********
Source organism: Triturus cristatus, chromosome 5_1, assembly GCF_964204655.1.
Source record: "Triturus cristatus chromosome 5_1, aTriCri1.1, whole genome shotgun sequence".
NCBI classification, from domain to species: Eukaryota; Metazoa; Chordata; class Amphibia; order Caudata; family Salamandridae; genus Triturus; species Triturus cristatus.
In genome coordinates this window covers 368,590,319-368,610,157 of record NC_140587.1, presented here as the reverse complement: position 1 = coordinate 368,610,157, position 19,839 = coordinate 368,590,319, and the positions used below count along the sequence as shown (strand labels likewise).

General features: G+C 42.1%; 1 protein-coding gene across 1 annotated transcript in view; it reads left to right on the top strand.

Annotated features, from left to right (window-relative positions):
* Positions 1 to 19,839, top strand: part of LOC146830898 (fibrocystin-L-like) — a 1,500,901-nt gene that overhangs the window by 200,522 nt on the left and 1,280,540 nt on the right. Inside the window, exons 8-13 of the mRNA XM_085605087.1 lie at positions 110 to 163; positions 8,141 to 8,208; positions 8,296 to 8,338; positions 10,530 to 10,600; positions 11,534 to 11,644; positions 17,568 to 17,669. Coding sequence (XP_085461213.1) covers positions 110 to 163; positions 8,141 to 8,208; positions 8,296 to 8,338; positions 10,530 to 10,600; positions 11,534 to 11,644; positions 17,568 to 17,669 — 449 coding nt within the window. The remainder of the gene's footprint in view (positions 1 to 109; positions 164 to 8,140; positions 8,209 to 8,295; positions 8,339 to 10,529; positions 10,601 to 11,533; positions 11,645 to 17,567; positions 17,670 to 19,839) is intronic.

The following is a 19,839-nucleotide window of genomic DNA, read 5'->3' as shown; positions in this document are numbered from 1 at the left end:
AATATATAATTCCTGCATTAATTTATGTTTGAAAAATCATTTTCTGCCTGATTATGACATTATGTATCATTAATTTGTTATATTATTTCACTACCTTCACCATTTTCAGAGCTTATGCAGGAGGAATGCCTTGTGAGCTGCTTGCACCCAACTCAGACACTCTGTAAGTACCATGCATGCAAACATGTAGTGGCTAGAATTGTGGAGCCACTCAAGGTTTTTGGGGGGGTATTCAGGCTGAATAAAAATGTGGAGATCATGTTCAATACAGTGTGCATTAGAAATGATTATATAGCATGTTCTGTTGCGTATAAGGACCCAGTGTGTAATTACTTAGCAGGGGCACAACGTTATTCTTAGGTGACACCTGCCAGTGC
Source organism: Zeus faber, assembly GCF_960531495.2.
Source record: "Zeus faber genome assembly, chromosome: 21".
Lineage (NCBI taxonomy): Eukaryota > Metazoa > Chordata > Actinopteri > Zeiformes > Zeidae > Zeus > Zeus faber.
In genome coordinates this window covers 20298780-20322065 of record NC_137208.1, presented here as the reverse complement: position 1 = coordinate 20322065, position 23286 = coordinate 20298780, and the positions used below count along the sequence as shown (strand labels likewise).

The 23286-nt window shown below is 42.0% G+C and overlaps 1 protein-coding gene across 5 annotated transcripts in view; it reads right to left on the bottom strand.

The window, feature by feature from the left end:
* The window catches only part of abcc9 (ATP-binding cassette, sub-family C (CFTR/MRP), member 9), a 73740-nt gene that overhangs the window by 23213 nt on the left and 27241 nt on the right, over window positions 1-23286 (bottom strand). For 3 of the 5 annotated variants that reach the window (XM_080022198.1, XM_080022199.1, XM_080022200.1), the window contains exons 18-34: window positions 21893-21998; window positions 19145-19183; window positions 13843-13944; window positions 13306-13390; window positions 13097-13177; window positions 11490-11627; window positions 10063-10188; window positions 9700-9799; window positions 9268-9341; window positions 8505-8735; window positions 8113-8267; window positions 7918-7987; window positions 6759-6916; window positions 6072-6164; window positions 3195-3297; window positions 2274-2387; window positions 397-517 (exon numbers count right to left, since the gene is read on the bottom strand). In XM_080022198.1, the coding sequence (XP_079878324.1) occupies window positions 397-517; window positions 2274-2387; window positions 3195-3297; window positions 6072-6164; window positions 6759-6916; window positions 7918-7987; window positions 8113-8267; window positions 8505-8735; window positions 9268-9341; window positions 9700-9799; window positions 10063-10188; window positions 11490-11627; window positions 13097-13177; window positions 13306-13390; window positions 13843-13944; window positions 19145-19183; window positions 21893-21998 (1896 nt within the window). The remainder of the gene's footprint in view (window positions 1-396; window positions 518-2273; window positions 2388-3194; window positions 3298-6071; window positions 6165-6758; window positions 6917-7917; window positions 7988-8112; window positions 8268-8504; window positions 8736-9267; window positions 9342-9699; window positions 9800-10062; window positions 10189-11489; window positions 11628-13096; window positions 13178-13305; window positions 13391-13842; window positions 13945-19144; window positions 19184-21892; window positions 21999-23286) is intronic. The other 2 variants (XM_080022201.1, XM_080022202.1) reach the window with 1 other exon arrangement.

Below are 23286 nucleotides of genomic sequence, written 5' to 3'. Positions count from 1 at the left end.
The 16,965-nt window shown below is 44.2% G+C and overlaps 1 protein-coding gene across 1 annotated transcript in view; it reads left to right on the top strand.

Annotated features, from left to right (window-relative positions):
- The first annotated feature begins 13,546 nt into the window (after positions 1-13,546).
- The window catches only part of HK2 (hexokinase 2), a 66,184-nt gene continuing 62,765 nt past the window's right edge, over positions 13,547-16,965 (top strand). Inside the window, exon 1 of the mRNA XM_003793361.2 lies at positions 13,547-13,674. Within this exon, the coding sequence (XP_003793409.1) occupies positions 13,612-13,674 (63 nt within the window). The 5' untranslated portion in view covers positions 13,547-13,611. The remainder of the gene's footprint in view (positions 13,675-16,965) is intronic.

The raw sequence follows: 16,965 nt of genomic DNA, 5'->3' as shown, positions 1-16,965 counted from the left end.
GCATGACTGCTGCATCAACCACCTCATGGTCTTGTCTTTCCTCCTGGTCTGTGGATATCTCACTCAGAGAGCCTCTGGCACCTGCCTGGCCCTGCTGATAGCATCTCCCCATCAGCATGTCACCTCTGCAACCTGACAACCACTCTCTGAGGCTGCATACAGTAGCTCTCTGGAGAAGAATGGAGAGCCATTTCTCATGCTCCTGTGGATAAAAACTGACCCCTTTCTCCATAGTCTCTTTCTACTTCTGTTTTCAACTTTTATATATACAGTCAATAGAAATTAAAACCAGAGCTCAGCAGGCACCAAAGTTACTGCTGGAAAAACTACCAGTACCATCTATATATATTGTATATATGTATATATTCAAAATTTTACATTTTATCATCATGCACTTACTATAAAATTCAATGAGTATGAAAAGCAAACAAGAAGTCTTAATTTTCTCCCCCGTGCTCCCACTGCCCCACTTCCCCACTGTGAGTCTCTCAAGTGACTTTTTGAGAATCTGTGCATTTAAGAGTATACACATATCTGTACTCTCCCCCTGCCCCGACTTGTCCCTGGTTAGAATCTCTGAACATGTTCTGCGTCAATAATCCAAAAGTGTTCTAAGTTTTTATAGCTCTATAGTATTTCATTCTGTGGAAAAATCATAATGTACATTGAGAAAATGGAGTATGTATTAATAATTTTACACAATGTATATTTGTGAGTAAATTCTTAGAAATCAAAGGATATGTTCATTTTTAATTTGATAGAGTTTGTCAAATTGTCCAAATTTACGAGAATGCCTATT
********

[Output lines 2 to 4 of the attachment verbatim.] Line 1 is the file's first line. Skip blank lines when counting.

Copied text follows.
Source record: "Triturus cristatus chromosome 5_1, aTriCri1.1, whole genome shotgun sequence".
NCBI classification, from domain to species: Eukaryota; Metazoa; Chordata; class Amphibia; order Caudata; family Salamandridae; genus Triturus; species Triturus cristatus.
In genome coordinates this window covers 368,590,319-368,610,157 of record NC_140587.1, presented here as the reverse complement: position 1 = coordinate 368,610,157, position 19,839 = coordinate 368,590,319, and the positions used below count along the sequence as shown (strand labels likewise).